Clinical alterations to a law giving the public the right to access official files in effect protects the country’s administrations, past and present, from the public eye. President George Bush has approved an order which makes it more difficult to get access to the documents relating to the activity of ex-presidents. Under the US Constitution, by the 1978 Presidential Registry Act, these documents belong to the US citizens but the alterations approved by George Bush will enable officials to stall and impede revelation of sensitive material.
The Presidential Registry Act was brought in after Watergate, to make the US Presidency appear more transparent. The original idea was that documents related to the presidency would be accessible to the public 5 years after the president left office, and the more sensitive documents, 12 years after.
The 68,000 documents of the Reagan Administration (Ronald Reagan was President for eight years between 1984 and 1992, George Bush Senior was his Vice President) were due to become public in January, 2002. However, the White House had previously declared that it needed more time to handle the growing number of requests to view the documents and the order signed by George Bush makes it extremely difficult to gain access to them.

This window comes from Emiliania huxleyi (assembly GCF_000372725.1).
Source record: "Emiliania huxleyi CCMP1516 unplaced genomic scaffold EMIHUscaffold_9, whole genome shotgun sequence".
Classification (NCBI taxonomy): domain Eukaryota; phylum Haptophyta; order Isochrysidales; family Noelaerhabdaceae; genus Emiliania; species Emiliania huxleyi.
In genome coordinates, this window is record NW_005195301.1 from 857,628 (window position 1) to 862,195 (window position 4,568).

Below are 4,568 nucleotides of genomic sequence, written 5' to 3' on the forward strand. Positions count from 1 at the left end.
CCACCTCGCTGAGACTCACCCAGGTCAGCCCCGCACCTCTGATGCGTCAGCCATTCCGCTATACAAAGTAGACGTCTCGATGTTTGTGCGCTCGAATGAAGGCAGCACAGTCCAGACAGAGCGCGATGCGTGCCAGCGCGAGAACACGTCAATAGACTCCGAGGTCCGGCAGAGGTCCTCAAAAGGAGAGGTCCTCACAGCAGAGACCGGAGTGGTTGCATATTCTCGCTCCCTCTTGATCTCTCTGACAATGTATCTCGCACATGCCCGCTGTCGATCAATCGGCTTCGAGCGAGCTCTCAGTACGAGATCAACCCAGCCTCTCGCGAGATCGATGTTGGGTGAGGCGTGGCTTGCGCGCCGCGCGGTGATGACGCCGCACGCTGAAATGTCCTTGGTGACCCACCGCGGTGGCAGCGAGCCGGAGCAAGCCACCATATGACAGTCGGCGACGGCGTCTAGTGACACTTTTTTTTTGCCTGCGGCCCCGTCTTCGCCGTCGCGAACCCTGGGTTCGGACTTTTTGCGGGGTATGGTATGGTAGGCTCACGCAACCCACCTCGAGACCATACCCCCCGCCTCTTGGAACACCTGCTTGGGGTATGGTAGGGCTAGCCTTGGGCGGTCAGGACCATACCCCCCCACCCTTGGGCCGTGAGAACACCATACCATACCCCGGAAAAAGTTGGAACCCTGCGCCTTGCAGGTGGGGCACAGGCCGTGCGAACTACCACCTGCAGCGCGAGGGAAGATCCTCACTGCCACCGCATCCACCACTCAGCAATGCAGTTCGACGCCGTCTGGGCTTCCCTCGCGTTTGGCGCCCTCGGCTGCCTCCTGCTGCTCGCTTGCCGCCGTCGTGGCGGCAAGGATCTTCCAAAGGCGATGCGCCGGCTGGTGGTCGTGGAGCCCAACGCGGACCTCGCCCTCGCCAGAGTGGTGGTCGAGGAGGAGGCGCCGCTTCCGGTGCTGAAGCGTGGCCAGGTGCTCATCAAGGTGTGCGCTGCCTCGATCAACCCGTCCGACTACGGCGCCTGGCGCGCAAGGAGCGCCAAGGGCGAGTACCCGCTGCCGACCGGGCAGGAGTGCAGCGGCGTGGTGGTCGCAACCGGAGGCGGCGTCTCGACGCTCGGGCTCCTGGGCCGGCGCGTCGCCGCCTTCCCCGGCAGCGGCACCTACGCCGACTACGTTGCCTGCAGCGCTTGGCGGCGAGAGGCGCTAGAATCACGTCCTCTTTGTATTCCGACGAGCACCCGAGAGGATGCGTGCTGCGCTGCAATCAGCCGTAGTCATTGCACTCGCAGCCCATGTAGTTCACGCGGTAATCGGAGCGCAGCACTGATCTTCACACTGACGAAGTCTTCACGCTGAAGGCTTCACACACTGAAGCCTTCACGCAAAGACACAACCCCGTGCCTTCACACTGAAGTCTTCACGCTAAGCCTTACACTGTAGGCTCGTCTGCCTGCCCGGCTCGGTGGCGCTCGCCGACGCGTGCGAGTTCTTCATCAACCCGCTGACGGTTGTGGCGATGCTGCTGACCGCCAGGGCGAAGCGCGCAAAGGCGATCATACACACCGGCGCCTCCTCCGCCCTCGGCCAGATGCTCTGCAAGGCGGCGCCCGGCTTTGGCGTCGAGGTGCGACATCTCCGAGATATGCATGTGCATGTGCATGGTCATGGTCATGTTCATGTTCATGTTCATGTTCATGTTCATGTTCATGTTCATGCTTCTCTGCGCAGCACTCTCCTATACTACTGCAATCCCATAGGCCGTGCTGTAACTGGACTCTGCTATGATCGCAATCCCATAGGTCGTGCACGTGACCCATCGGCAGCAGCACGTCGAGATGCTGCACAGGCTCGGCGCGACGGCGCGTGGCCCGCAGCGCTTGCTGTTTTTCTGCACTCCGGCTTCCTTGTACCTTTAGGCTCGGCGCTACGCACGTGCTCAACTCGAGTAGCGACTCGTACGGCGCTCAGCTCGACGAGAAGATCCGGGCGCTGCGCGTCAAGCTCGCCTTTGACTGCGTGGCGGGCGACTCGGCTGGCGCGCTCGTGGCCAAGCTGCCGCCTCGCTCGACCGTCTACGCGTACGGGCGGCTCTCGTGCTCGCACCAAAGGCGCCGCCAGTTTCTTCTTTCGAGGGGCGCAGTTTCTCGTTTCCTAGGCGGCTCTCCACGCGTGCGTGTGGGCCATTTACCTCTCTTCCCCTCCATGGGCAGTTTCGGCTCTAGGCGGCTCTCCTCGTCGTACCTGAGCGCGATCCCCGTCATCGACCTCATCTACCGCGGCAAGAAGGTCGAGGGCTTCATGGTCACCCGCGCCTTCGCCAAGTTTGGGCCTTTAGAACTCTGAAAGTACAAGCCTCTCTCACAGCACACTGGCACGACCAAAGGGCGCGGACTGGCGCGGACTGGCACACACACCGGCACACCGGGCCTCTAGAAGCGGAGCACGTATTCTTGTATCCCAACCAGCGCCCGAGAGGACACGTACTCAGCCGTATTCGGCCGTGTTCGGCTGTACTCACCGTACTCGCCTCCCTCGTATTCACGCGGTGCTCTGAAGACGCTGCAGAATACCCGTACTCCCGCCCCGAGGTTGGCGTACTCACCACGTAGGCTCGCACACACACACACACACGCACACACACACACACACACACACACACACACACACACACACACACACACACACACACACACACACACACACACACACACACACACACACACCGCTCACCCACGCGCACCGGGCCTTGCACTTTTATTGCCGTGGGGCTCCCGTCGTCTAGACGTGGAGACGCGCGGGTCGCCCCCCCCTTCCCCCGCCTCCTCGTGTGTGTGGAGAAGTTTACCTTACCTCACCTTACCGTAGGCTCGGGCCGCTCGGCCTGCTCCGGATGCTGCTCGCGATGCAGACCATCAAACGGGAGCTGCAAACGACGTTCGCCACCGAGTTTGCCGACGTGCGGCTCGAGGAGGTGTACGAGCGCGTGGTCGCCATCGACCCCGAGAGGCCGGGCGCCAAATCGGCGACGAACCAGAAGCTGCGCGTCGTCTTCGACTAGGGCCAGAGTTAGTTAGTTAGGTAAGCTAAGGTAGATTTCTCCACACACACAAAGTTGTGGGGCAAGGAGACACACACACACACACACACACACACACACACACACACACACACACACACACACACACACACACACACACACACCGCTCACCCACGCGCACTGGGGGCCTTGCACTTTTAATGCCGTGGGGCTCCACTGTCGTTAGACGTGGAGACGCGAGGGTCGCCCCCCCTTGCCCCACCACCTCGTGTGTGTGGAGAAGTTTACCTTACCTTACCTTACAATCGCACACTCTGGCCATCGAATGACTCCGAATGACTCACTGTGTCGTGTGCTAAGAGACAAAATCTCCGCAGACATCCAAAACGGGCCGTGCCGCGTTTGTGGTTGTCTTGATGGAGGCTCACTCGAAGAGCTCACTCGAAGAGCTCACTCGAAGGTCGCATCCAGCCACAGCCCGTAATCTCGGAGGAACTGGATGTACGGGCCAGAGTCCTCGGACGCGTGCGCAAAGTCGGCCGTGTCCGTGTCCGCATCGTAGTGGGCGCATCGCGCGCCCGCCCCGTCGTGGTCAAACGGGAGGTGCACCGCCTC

Under the new order, either the President to whose term in office the documents refer, or the serving President, have the right to revise the documents before they are made public. There is no time limit for this revision period and the party who requested access to the documents will have to take the case to court if he wants the process to move faster.
The White House claims that this “simple complements na organised process”, according to Alberto Gonzales, advisor to the White House who prepared the order signed by George Bush. Critics declare that this order was made to save George Bush Senior from embarrassing revelations.
Either way, those who suffer will be historians and researchers who will in this way be deprived of material which does not pose a threat to national security.
The US Congress has the right to propose a law to overturn the order.
Timothy BANCROFT-HINCHEY PRAVDA.Ru
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